One might debate how much empathy an emperor could have for a rice farmer, but the value of the farmers’ labor to the Japanese economy and culture, both in Tenchi’s time and later, is hard to overestimate. They not only fed his empire; in the Emperor’s role as a Shinto priest, many of his duties “revolved around rice-growing.” To this day, rice is still Japan’s staple grain.

IMAGE: The best image I could find online of this work is from MUZÉO. Many thanks to them, for publishing such a fine image. You can buy an open-edition copy that’s even better quality from them, if you like it. I also am indebted to Scholten Japanese Art, for the story behind the print.

Nature can teach kids about the world and themselves

The Artdog Images of Interest

Last May, I blogged in some detail about ways that kids can learn to think better and be creative by getting out into nature. That series was focused on keeping kids learning and teaching them to value nature during a summer away from school.

But just because they’re back in school now, that’s no reason for them to stop learning from nature. I’d like to hope that they benefit from classes that teach science on beaches and riversides. But if their schools can’t afford field trips, I hope they get an opportunity somewhere.

I’d like to hope they get to grow things in school-run gardens, to learn about plant life cycles and where food comes from. But if they don’t get that experience in school, I hope they get it from someone.

Maybe they’ll be sent on nature scavenger hunts. Those always make great homework projects. But if the schools are forced to teach to a different test, maybe their moms, dads, older cousins, Scout leaders or someone will take them out to find the wonder in nature, anyway.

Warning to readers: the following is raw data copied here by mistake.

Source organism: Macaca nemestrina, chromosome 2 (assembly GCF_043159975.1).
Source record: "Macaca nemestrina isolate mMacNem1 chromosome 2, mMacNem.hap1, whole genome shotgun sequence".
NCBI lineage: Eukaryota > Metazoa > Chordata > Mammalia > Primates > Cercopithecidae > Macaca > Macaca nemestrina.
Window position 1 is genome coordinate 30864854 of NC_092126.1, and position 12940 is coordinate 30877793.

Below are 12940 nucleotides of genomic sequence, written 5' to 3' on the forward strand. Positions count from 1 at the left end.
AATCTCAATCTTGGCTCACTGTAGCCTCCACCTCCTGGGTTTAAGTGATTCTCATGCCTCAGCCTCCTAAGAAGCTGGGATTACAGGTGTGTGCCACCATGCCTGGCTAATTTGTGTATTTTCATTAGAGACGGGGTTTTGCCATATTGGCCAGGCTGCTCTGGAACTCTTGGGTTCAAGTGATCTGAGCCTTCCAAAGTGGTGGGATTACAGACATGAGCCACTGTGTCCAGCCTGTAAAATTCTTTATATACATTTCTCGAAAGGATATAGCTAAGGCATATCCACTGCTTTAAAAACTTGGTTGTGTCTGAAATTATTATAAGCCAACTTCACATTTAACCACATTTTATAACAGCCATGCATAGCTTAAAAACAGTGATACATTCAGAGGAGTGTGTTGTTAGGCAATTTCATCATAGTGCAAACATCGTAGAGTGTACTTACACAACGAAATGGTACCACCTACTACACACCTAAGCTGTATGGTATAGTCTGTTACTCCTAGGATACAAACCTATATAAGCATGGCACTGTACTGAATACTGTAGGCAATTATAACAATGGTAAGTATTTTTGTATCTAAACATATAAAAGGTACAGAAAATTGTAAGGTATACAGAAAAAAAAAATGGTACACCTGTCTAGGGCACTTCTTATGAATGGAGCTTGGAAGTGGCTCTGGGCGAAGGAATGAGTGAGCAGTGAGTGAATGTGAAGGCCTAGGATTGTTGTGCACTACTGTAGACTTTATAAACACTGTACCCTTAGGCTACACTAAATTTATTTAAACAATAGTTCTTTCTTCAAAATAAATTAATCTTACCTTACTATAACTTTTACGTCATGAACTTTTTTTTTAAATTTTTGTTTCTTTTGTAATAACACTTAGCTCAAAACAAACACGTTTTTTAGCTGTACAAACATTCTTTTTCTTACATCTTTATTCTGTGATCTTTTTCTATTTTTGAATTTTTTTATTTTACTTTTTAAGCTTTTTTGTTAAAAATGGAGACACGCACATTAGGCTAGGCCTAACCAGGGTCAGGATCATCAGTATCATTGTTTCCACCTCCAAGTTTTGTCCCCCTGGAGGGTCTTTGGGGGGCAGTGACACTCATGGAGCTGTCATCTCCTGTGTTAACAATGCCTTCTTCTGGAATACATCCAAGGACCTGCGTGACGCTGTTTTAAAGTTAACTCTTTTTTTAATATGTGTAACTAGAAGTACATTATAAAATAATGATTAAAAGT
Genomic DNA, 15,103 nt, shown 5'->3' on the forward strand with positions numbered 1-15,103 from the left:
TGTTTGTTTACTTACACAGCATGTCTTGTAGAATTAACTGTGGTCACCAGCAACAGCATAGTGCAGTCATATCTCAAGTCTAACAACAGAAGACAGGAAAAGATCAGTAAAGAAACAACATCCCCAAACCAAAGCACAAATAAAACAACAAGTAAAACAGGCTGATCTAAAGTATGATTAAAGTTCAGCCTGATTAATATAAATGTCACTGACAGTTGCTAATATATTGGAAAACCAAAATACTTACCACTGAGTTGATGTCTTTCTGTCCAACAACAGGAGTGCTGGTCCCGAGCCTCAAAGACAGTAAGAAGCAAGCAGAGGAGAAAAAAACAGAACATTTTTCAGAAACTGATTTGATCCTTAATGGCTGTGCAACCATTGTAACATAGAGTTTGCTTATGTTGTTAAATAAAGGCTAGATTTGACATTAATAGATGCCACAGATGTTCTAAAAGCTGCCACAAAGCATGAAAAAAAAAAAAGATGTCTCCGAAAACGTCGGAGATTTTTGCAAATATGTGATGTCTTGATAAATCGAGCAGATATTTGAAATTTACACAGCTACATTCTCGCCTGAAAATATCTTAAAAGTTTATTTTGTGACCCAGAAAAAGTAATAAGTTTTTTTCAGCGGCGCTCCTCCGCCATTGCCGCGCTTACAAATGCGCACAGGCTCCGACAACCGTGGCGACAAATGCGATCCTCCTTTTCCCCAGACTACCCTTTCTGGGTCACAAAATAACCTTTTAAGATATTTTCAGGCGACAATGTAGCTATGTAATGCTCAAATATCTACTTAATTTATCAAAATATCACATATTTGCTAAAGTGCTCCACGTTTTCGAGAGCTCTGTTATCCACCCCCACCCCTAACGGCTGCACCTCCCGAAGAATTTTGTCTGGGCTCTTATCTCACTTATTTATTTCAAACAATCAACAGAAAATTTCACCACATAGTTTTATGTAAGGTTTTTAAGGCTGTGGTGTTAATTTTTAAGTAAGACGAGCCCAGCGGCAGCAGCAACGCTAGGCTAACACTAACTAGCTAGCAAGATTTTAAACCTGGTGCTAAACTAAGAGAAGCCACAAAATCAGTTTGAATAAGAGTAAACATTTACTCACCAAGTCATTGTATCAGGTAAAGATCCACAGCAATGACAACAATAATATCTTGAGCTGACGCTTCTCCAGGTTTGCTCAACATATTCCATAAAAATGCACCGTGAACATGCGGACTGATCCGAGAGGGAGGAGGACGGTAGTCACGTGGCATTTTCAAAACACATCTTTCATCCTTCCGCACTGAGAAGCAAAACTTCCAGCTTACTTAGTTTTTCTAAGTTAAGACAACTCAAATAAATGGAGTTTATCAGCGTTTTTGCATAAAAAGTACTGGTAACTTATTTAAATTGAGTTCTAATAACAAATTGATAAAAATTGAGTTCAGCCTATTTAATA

Perhaps they’ll have a class project to observe a variety of clouds and learn to tell them apart. But if they don’t, I hope some caring adult will take the time to show them.

Perhaps their school will have a birding club, or they’ll take a trip to a zoo, aquarium, or nature preserve. Wouldn’t it be great if they could learn to observe animals with quiet respect? But if the school’s too busy drilling on grammar and math facts, perhaps an uncle, aunt, grandparent, or other trustworthy adult can help them learn the joys of such excursions.

Family is the first resource when schools are stretched too thin, but if your family can’t take on a full-fledged nature and science curriculum, remember there’s help available in faith communities and community groups. 

Importantly, there also are active youth organizations, such as Camp FireGirl Scouts, and Boy Scouts of AmericaYes, I know both Girl and Boy Scouts have been embroiled in controversy recently. But don’t let that make you lose sight of the fact that they’ve enriched the lives of several generations, and I’m here to tell you that both organizations still contain plenty of committed adults who only desire to help young people grow into knowledgeable adults. (Full disclosure: I was a Girl Scout myself, a Camp Fire summer camp counselor, my daughter was a Girl Scout who deeply loved her summer camping experiences, my son is an Eagle Scout, and I served as a Boy Scout Merit Badge counselor, so I’m not exactly unbiased about these organizations–though I’m also not blind to their flaws).

Whatever you do with your kids and wherever you do it, remember that an enduring connection with nature is a lifelong gift for your children–and a vital survival understanding for all of us.